Not Terrorism, Not Appropriate Either

Not Terrorism, Not Appropriate Either August 4, 2015

Eddie Kouya drew attention to an article in the Daily Telegraph, about plans to use anti-terrorism legislation against teachers who use the classroom to tell students that same-sex marriage is wrong.

I think we need to be careful about over-using the terminology of terrorism, cheapening it in precisely the way some conservative Christians have cheapened the term “persecution,” using it for cases in which someone merely disagrees with them, or even for cases in which all that happened was the loss of their ability to persecute others.

But clearly, even if the application of this specific legislation to these specific cases is questionable, there should be no doubt in anyone’s mind that it is inappropriate for teachers in schools to say that same-sex marriage is wrong.

Jesus taught us how to evaluate such cases. Put yourself in the other person’s situation and see how you would feel. If someone were to teach in a class that Christianity is wrong, how would you find that?

If the teacher who says this sort of thing is a Christian, they ought to already know not to say such things.

But even if they are not Christians, they should be able to understand why, in a pluralistic society, it is inappropriate for children to have their own identity, or that of their family, denigrated by someone whom they most likely respect and view as an authority figure.

 


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  • Phil Ledgerwood

    Unfortunately, this just fuels the fundamentalist fears (alliteration not intended). They keep saying the government will outlaw dissenting views, and things like this play right into that narrative.

    • Chris Crawford

      I don’t blame conservatives for being wary of that; we all should be. Of course, the problem is that many of them want to regulate the opposite view.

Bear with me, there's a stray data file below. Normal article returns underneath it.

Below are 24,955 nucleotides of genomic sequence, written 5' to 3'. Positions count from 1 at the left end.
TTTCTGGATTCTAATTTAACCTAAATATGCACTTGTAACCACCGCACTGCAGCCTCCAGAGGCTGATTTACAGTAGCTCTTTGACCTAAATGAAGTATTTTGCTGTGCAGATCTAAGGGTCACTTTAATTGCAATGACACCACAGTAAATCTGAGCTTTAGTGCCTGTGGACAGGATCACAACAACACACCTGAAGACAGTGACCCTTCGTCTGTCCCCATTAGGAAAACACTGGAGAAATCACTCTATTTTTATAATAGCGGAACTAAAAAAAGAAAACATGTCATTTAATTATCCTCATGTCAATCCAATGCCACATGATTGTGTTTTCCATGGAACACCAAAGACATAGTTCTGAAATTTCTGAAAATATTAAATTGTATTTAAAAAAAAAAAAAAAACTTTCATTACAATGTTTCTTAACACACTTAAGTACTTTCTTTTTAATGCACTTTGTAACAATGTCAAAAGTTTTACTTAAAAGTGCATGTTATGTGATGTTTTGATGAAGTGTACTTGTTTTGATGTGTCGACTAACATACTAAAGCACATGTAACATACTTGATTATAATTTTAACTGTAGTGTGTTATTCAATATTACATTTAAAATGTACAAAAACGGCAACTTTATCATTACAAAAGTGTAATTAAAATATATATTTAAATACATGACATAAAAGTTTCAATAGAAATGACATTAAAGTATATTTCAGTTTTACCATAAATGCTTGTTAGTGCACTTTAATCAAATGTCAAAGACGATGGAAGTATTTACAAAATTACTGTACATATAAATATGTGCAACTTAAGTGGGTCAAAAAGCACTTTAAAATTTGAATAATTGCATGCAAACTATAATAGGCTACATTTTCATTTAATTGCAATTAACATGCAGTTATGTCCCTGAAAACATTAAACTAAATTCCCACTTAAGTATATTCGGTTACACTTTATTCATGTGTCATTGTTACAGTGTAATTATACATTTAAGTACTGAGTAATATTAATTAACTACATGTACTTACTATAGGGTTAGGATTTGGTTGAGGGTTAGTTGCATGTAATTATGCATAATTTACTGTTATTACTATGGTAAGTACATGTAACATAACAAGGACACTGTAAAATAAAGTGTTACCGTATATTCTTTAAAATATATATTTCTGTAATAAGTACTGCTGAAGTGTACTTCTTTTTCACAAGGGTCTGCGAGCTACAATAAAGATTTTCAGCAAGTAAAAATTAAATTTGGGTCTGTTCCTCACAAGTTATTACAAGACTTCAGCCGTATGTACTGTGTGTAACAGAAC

• Chris Crawford

    Agree completely. The online map identifying sexual predators was released a decade or so ago, and I was alarmed to see that one lived just one street over. I quickly learned from a neighbor that the “predator” was an 18-year-old who was discovered being intimate with his 16-year-old girlfriend and reported by her parents. I wanted to look at the map as a way to identify potential threats; but the reality was, it couldn’t be trusted. That man was no more a threat to my young sons than I was, and his punishment was unfair.

    Terrorism legislation is there to protect us against those likely to be a threat, not those who “might” be. When you take it too far, it becomes a witch hunt to push our personal agendas against those who disagree with us.

  • Um … let’s not get carried away here. First, we’re talking about proposed UK legislation. Some of the people who oppose this legislation haven’t even seen it yet. See, for example, here.

    Second, there are no “plans” to use this legislation (even if adopted) against teachers who say that same-sex marriage is wrong. What we have here is based on the statement of a single member of Parliament, Mark Spencer, who was responding to an email from a constituent. In reply, Spencer reportedly stated that under the new law, “everybody in society has a right to free speech and to express their views without fear of persecution”, and that teachers would be able to express their own views towards marriage, but that they could not specifically teach that same-sex marriage is a sin. See here.

    This email exchange has led to a predictable storm of outrage. The post you’ve cited from Eddie Kouya wrongly states that Spencer wants to prosecute teachers who say that same-sex marriage is wrong, which happens to be exactly contrary to what Spencer said.

    From all I’ve read, the legislation is intended for the persecution of Islam, not Christianity. Much of what I’ve seen on this issue boils down to Christians outraged that they might be treated like Muslims. As a result, there seems to be widespread Christian opposition to this proposed legislation, which is a good thing, because the law is a terrible idea. “Do unto others” turns out to be a pretty good rule after all.